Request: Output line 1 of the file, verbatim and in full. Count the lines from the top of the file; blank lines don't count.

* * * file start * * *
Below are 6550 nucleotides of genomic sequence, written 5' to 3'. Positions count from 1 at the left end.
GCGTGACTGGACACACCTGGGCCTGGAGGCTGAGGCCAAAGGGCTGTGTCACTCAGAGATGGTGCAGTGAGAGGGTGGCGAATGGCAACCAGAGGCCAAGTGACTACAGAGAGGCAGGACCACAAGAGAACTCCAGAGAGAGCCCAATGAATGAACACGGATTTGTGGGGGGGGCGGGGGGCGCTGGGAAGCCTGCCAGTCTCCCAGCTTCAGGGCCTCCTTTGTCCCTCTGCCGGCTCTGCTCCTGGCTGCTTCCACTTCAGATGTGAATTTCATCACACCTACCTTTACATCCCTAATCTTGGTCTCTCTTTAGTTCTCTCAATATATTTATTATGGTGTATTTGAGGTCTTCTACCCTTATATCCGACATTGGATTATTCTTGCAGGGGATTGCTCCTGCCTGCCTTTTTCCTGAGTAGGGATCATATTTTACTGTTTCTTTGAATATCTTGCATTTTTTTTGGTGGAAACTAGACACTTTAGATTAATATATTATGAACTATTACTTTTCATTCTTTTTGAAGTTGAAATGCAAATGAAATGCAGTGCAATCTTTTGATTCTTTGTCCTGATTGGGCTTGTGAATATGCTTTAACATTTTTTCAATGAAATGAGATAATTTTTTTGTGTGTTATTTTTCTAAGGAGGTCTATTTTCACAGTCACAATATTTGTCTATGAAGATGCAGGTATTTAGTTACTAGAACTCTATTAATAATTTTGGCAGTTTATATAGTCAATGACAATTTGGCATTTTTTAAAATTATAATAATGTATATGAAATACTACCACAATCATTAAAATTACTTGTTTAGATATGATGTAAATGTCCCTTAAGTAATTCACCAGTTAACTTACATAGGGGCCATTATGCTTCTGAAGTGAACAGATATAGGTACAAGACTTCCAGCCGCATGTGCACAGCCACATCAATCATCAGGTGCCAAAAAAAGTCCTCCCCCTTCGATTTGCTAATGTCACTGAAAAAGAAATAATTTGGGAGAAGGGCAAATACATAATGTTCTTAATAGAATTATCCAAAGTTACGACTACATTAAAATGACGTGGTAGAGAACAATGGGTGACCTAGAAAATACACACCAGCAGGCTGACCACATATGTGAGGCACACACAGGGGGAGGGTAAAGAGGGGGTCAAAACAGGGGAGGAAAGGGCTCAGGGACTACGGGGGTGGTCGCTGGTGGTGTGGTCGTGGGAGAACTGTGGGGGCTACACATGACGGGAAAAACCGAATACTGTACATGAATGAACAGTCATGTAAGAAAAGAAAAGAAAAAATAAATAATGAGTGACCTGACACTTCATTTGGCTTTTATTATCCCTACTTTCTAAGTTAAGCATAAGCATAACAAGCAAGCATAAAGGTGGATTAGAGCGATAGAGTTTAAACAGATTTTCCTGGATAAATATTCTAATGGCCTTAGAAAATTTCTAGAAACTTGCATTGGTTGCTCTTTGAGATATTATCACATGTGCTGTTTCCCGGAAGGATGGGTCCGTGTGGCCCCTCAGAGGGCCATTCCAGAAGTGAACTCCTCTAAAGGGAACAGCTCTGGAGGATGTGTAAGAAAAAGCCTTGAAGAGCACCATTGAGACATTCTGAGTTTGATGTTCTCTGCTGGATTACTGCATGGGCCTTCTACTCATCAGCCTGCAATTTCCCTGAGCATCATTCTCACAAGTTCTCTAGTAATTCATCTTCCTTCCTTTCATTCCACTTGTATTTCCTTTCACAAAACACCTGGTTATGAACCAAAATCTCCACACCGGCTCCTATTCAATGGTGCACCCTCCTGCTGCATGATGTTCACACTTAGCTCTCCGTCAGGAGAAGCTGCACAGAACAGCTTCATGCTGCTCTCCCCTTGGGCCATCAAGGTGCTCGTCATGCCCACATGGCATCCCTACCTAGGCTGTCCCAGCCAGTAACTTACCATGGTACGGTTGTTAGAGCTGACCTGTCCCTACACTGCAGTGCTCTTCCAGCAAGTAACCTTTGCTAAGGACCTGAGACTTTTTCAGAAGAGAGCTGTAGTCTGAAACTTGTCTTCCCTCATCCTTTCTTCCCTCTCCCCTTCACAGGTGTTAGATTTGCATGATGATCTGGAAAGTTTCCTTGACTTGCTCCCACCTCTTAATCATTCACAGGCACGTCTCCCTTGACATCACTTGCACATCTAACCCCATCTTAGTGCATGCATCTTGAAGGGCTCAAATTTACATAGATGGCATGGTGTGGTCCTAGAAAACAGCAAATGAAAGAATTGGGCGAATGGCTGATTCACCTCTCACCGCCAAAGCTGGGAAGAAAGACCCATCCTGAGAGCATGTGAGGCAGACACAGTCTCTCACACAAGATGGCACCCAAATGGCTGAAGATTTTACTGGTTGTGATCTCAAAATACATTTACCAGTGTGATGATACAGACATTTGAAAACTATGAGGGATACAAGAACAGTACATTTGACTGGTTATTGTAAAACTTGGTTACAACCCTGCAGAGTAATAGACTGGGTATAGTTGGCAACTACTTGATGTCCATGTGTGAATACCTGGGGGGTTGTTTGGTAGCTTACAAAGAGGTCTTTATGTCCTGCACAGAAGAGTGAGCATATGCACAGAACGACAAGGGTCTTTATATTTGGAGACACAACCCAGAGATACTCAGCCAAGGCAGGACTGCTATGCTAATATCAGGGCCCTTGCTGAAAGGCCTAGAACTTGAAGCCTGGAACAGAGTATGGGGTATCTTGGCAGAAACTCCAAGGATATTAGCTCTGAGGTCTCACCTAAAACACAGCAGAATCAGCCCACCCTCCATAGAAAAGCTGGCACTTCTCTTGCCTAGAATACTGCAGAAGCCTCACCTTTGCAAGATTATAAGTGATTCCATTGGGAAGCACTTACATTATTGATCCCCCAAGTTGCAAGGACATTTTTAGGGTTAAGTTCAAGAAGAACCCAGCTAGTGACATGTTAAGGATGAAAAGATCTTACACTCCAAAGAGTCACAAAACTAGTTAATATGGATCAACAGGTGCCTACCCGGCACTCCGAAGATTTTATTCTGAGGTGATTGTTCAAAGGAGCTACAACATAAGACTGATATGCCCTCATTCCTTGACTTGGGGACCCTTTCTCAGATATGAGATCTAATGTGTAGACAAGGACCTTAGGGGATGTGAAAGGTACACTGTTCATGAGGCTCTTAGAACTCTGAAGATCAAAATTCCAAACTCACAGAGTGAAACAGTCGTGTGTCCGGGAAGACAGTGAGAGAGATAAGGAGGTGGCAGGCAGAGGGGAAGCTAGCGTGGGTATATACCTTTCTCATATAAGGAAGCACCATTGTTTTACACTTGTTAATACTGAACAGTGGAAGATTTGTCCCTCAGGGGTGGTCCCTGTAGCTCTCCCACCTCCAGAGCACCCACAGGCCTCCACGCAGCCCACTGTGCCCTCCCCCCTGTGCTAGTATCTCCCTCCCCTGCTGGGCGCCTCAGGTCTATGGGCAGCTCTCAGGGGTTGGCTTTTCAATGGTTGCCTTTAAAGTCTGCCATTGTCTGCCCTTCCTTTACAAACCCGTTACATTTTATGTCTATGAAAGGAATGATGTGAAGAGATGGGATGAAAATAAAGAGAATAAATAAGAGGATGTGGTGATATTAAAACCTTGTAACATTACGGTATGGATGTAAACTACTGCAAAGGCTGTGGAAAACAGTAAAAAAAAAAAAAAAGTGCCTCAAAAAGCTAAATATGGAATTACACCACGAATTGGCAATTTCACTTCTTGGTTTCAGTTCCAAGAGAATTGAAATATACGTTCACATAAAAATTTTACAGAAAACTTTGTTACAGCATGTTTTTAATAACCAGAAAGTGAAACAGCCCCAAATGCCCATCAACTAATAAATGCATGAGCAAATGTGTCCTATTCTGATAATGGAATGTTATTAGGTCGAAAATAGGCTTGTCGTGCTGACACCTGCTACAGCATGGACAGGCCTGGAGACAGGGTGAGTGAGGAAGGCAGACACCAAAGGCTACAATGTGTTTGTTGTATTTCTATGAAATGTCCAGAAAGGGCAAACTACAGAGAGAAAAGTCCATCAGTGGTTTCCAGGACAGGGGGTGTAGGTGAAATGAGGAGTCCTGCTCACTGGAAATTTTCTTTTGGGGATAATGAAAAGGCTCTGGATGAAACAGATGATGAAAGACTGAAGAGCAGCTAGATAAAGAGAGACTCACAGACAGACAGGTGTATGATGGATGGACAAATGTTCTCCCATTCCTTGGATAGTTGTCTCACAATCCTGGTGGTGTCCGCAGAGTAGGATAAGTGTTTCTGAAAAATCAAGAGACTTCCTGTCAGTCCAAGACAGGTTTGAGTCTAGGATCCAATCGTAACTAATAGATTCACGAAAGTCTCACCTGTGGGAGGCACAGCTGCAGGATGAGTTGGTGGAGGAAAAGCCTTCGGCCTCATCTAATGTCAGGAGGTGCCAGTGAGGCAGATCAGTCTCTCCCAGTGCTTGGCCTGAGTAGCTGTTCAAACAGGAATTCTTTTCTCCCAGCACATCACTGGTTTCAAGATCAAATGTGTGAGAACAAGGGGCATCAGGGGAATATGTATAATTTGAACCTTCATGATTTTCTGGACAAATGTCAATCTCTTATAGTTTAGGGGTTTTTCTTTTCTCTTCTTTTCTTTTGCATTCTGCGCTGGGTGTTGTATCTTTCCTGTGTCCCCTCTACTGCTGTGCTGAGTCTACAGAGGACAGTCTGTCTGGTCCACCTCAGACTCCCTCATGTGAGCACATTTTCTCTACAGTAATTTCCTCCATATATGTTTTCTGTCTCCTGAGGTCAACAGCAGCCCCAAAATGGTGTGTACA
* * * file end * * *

Below are 6550 nucleotides of genomic sequence, written 5' to 3'. Positions count from 1 at the left end.